This gesture speaks less to Jonathan’s bond with David and more to Jonathan’s understanding of God’s will. The common theme among royals in the Bible (and history in general) is for a power struggle to ensue. Jealousy, power, and greed are the driving factors that led to rivals being murdered, even if they were blood relatives. Saul tried to kill David on several occasions so he would not have to give up the throne even though God had decreed that it was no longer his. Absalom would stage a coup against his father David. Solomon’s half-brothers tried to usurp the throne even before David had died. Even children were not spared the dangers of growing up in a royal family (see Jehosheba).

As the firstborn and rightful heir (in the eyes of men) of King Saul, Jonathan’s decision to relinquish the throne stood in sharp contrast to his father Saul’s refusal to do so and it demonstrates his utter humility before God. Jonathan knew fighting against God’s will was futile and understood that God would stand with David (I Samuel 20:15).

While Jonathan did give up the throne, he did require something of David, that David would spare his offspring. From a worldly perspective, this was not in David’s interest as Jonathan’s offspring could later be a liability –if they claimed the throne. However, David was true to his word and the covenant by providing for and sparing Mephibosheth, Jonathan’s only surviving son (II Samuel 21:7).

A Warrior’s Friendship

A lot has been insinuated about the friendship between Jonathan and David, but their friendship was nothing more than two warriors who were bound by the spilling of blood.

In some ways, their friendship was similar to the relationship between Julius Ceasar and Marc Anthony, who were also both military men and elites within the republic (although this duo was driven by power while David and Jonathan, by their love of God). Julius Ceasar was almost two decades older than Marc Anthony just as Jonathan was at least two decades older than David. Both friendships had a mentorship intonation, but the friendships were rooted in the uniqueness of the military experience.

In my studies of war, at the human level, there is a common theme that endures military innovation, the band of brothers. Warriors have a special bond with other warriors. Usually, that bond is formed by serving side by side, but strong friendships can form among those who never served together, but who have the same shared experience. That bond is often stronger than the love of one’s spouse even in the best of marriages. A teary wife begging her husband not to return to the battlefield more often than not loses to the husband’s call to protect one’s brothers in arms.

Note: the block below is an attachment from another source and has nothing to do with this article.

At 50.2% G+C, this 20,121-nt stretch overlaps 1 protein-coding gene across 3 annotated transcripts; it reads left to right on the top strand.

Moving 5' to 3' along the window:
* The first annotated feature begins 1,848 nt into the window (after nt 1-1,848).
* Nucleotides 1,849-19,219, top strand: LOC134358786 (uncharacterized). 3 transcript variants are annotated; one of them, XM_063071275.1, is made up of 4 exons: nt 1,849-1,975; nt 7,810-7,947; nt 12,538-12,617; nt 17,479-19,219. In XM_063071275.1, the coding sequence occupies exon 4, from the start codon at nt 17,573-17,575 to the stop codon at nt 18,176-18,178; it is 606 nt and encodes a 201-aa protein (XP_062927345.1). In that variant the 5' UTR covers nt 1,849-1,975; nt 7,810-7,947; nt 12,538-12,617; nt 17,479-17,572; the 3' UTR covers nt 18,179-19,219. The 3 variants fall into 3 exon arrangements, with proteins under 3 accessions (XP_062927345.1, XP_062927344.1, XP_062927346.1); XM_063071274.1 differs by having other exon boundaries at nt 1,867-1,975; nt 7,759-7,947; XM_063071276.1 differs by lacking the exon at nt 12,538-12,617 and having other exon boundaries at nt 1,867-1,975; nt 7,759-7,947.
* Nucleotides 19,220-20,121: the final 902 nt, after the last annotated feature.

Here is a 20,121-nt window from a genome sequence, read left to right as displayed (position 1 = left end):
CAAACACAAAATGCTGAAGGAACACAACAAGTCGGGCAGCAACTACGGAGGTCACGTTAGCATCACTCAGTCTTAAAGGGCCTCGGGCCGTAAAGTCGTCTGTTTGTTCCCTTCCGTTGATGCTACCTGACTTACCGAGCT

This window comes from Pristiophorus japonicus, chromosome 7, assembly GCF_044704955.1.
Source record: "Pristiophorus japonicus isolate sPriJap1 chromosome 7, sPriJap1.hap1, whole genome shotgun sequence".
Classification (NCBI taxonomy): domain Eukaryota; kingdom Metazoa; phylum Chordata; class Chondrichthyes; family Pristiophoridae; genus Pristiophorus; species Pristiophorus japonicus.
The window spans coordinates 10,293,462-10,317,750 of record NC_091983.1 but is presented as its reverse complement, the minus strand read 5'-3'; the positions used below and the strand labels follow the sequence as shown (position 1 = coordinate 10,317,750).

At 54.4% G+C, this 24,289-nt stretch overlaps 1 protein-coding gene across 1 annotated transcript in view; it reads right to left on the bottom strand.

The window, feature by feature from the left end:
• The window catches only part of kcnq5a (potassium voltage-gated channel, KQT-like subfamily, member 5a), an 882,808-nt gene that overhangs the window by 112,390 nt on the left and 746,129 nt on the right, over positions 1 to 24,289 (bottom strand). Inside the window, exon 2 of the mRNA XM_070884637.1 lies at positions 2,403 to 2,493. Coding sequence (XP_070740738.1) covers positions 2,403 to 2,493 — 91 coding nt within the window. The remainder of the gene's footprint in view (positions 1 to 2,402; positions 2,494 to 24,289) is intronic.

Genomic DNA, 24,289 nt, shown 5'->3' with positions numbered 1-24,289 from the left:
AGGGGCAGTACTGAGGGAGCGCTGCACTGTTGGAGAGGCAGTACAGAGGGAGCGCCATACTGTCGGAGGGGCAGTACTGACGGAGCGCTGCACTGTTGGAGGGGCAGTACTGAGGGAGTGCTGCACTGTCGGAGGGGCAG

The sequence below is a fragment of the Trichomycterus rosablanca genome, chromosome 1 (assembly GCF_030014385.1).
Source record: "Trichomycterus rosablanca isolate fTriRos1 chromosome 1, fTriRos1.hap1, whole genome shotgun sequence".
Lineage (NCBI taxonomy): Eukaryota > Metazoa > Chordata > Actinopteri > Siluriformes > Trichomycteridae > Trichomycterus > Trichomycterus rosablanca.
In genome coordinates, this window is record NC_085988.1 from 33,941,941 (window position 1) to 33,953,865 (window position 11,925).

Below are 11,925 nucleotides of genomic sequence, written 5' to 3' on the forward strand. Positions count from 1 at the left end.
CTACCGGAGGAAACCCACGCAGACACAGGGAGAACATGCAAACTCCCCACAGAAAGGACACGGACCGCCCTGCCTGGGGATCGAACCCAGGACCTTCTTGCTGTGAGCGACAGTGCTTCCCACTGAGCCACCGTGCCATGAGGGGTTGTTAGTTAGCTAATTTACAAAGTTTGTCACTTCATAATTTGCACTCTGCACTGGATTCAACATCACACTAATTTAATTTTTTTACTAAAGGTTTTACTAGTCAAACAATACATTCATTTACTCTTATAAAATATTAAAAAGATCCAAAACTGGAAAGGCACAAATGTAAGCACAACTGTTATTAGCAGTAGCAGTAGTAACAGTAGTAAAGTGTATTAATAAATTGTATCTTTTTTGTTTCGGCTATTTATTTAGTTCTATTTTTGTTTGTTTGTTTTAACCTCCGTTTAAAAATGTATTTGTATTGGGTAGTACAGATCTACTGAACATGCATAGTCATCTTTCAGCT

In the lament after Jonathan’s death, David exclaims,

“I am distressed for you, my brother Jonathan; very pleasant have you been to me; your love to me was extraordinary, surpassing the love of women.”

II Samuel 1:16

King David had had multiple wives. He probably never had the opportunity to develop a strong bond with one woman who could compete with the bond between warriors. In that context, his words about Jonathan appropriately describe the bond they had formed through the brutality of war and their shared experiences.

The text doesn’t explicitly state that David and Jonathan fought wars together, but it is implied. In Chapters 18 and 19 of I Samuel, Saul gave David command over elements of his military and sent him out to fight for Israel. Up to this point, Jonathan had been a commander of major military units and there is no reason to believe that he would have been relieved of those duties. The more likely scenario is that Jonathan and David both commanded various units during their concurrent service to Saul. And Jonathan must have been David’s superior on the battlefield as he was in the royal court (see I Samuel 20:28).

In addition to whatever battlefield experiences they may have shared, they were cut from the same cloth. Both men loved God. Both men were heirs to the throne (Jonathan by carnal authority and David by divine authority). Both men were ridiculously courageous, and both men were the elite of the elite among their warring brothers.

Jonathan Protects David

Jonathan sought to protect David from the hand of his father who was intent on killing David. Even so, Jonathan would remain loyal to his father.

A significant part of the biblical text about Jonathan is dedicated to the lengths Jonathan went through to save David from Saul’s ire. In I Samuel 19:1-3, Jonathan informs him of his father’s plans when Saul first gives the order to kill David. Jonathan’s actions are treasonous and he puts himself at risk for betraying his father. But his covenant is with David.